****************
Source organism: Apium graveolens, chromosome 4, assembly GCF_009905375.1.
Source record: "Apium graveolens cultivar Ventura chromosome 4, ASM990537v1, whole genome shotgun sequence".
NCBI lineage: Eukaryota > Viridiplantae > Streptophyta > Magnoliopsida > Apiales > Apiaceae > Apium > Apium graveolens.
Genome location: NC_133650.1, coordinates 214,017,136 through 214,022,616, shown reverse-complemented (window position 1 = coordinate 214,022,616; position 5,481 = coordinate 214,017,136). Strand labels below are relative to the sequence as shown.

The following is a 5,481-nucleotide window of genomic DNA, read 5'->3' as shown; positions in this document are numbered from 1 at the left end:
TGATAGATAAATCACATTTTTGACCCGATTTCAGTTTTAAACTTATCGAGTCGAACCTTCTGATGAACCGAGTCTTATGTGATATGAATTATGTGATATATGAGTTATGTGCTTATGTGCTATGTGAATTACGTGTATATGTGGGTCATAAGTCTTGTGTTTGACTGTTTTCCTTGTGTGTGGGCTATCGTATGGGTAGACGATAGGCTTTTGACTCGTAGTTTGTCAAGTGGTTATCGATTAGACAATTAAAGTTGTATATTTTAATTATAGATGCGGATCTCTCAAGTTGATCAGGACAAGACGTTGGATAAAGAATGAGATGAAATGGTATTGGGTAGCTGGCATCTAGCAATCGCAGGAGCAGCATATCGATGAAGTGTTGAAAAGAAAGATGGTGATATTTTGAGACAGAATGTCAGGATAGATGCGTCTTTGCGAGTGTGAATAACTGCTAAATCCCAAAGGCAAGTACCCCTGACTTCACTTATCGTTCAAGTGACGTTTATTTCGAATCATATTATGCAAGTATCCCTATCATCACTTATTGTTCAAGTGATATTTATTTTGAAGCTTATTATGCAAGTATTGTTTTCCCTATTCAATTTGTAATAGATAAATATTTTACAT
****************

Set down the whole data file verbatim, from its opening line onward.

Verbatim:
Source organism: Apium graveolens, chromosome 4, assembly GCF_009905375.1.
Source record: "Apium graveolens cultivar Ventura chromosome 4, ASM990537v1, whole genome shotgun sequence".
NCBI lineage: Eukaryota > Viridiplantae > Streptophyta > Magnoliopsida > Apiales > Apiaceae > Apium > Apium graveolens.
Genome location: NC_133650.1, coordinates 214,017,136 through 214,022,616, shown reverse-complemented (window position 1 = coordinate 214,022,616; position 5,481 = coordinate 214,017,136). Strand labels below are relative to the sequence as shown.

The following is a 5,481-nucleotide window of genomic DNA, read 5'->3' as shown; positions in this document are numbered from 1 at the left end:
TGATAGATAAATCACATTTTTGACCCGATTTCAGTTTTAAACTTATCGAGTCGAACCTTCTGATGAACCGAGTCTTATGTGATATGAATTATGTGATATATGAGTTATGTGCTTATGTGCTATGTGAATTACGTGTATATGTGGGTCATAAGTCTTGTGTTTGACTGTTTTCCTTGTGTGTGGGCTATCGTATGGGTAGACGATAGGCTTTTGACTCGTAGTTTGTCAAGTGGTTATCGATTAGACAATTAAAGTTGTATATTTTAATTATAGATGCGGATCTCTCAAGTTGATCAGGACAAGACGTTGGATAAAGAATGAGATGAAATGGTATTGGGTAGCTGGCATCTAGCAATCGCAGGAGCAGCATATCGATGAAGTGTTGAAAAGAAAGATGGTGATATTTTGAGACAGAATGTCAGGATAGATGCGTCTTTGCGAGTGTGAATAACTGCTAAATCCCAAAGGCAAGTACCCCTGACTTCACTTATCGTTCAAGTGACGTTTATTTCGAATCATATTATGCAAGTATCCCTATCATCACTTATTGTTCAAGTGATATTTATTTTGAAGCTTATTATGCAAGTATTGTTTTCCCTATTCAATTTGTAATAGATAAATATTTTACAT